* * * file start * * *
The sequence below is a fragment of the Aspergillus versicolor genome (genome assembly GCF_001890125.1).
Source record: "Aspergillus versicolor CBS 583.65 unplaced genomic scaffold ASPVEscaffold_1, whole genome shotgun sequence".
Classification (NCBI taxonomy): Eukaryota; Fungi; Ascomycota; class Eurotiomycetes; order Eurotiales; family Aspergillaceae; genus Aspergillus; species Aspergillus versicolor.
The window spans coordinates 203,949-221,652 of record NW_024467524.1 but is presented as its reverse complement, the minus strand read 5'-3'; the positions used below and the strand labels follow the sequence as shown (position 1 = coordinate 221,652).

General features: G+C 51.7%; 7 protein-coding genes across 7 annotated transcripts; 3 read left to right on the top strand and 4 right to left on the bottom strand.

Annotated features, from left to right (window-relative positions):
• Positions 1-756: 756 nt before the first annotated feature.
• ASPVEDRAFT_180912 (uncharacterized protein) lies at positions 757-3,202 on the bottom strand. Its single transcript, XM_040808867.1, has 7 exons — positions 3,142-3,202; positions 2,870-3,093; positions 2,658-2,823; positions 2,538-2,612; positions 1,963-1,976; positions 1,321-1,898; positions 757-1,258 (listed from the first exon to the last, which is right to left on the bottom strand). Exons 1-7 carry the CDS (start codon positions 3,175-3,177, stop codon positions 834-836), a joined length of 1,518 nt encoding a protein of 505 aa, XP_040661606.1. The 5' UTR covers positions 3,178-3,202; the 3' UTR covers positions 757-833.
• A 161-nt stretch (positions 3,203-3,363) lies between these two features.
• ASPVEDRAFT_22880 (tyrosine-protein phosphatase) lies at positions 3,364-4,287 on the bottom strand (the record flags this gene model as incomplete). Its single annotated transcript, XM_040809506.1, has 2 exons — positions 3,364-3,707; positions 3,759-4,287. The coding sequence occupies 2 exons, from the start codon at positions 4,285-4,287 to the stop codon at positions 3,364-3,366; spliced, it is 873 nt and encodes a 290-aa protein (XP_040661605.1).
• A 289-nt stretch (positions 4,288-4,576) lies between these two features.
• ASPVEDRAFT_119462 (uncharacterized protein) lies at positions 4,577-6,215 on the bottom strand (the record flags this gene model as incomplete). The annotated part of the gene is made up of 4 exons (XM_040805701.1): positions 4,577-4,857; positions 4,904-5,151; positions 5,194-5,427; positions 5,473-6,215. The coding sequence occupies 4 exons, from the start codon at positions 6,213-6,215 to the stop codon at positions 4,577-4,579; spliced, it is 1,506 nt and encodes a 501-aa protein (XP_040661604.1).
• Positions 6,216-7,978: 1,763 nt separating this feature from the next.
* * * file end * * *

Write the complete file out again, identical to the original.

The sequence below is a fragment of the Aspergillus versicolor genome (genome assembly GCF_001890125.1).
Source record: "Aspergillus versicolor CBS 583.65 unplaced genomic scaffold ASPVEscaffold_1, whole genome shotgun sequence".
Classification (NCBI taxonomy): Eukaryota; Fungi; Ascomycota; class Eurotiomycetes; order Eurotiales; family Aspergillaceae; genus Aspergillus; species Aspergillus versicolor.
The window spans coordinates 203,949-221,652 of record NW_024467524.1 but is presented as its reverse complement, the minus strand read 5'-3'; the positions used below and the strand labels follow the sequence as shown (position 1 = coordinate 221,652).

General features: G+C 51.7%; 7 protein-coding genes across 7 annotated transcripts; 3 read left to right on the top strand and 4 right to left on the bottom strand.

Annotated features, from left to right (window-relative positions):
• Positions 1-756: 756 nt before the first annotated feature.
• ASPVEDRAFT_180912 (uncharacterized protein) lies at positions 757-3,202 on the bottom strand. Its single transcript, XM_040808867.1, has 7 exons — positions 3,142-3,202; positions 2,870-3,093; positions 2,658-2,823; positions 2,538-2,612; positions 1,963-1,976; positions 1,321-1,898; positions 757-1,258 (listed from the first exon to the last, which is right to left on the bottom strand). Exons 1-7 carry the CDS (start codon positions 3,175-3,177, stop codon positions 834-836), a joined length of 1,518 nt encoding a protein of 505 aa, XP_040661606.1. The 5' UTR covers positions 3,178-3,202; the 3' UTR covers positions 757-833.
• A 161-nt stretch (positions 3,203-3,363) lies between these two features.
• ASPVEDRAFT_22880 (tyrosine-protein phosphatase) lies at positions 3,364-4,287 on the bottom strand (the record flags this gene model as incomplete). Its single annotated transcript, XM_040809506.1, has 2 exons — positions 3,364-3,707; positions 3,759-4,287. The coding sequence occupies 2 exons, from the start codon at positions 4,285-4,287 to the stop codon at positions 3,364-3,366; spliced, it is 873 nt and encodes a 290-aa protein (XP_040661605.1).
• A 289-nt stretch (positions 4,288-4,576) lies between these two features.
• ASPVEDRAFT_119462 (uncharacterized protein) lies at positions 4,577-6,215 on the bottom strand (the record flags this gene model as incomplete). The annotated part of the gene is made up of 4 exons (XM_040805701.1): positions 4,577-4,857; positions 4,904-5,151; positions 5,194-5,427; positions 5,473-6,215. The coding sequence occupies 4 exons, from the start codon at positions 6,213-6,215 to the stop codon at positions 4,577-4,579; spliced, it is 1,506 nt and encodes a 501-aa protein (XP_040661604.1).
• Positions 6,216-7,978: 1,763 nt separating this feature from the next.